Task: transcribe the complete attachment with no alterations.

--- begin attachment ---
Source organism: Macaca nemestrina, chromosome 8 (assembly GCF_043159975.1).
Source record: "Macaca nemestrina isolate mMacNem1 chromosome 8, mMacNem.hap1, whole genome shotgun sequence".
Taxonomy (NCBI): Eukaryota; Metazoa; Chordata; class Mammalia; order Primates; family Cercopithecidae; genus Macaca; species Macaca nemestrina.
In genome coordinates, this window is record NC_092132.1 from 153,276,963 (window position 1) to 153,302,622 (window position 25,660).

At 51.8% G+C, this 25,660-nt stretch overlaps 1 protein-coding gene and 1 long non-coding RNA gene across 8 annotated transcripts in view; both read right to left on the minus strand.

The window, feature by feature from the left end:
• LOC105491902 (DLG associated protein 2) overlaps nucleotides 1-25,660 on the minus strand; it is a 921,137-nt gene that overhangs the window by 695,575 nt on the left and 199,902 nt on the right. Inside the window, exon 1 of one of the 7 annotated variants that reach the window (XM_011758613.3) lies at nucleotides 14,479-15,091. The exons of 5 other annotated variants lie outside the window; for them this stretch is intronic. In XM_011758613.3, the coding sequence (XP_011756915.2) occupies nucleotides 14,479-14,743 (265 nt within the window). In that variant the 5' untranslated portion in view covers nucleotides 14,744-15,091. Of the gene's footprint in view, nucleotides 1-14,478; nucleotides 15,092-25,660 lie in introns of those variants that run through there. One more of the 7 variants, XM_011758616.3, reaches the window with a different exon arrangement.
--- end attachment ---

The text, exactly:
Source organism: Macaca nemestrina, chromosome 8 (assembly GCF_043159975.1).
Source record: "Macaca nemestrina isolate mMacNem1 chromosome 8, mMacNem.hap1, whole genome shotgun sequence".
Taxonomy (NCBI): Eukaryota; Metazoa; Chordata; class Mammalia; order Primates; family Cercopithecidae; genus Macaca; species Macaca nemestrina.
In genome coordinates, this window is record NC_092132.1 from 153,276,963 (window position 1) to 153,302,622 (window position 25,660).

At 51.8% G+C, this 25,660-nt stretch overlaps 1 protein-coding gene and 1 long non-coding RNA gene across 8 annotated transcripts in view; both read right to left on the minus strand.

The window, feature by feature from the left end:
• LOC105491902 (DLG associated protein 2) overlaps nucleotides 1-25,660 on the minus strand; it is a 921,137-nt gene that overhangs the window by 695,575 nt on the left and 199,902 nt on the right. Inside the window, exon 1 of one of the 7 annotated variants that reach the window (XM_011758613.3) lies at nucleotides 14,479-15,091. The exons of 5 other annotated variants lie outside the window; for them this stretch is intronic. In XM_011758613.3, the coding sequence (XP_011756915.2) occupies nucleotides 14,479-14,743 (265 nt within the window). In that variant the 5' untranslated portion in view covers nucleotides 14,744-15,091. Of the gene's footprint in view, nucleotides 1-14,478; nucleotides 15,092-25,660 lie in introns of those variants that run through there. One more of the 7 variants, XM_011758616.3, reaches the window with a different exon arrangement.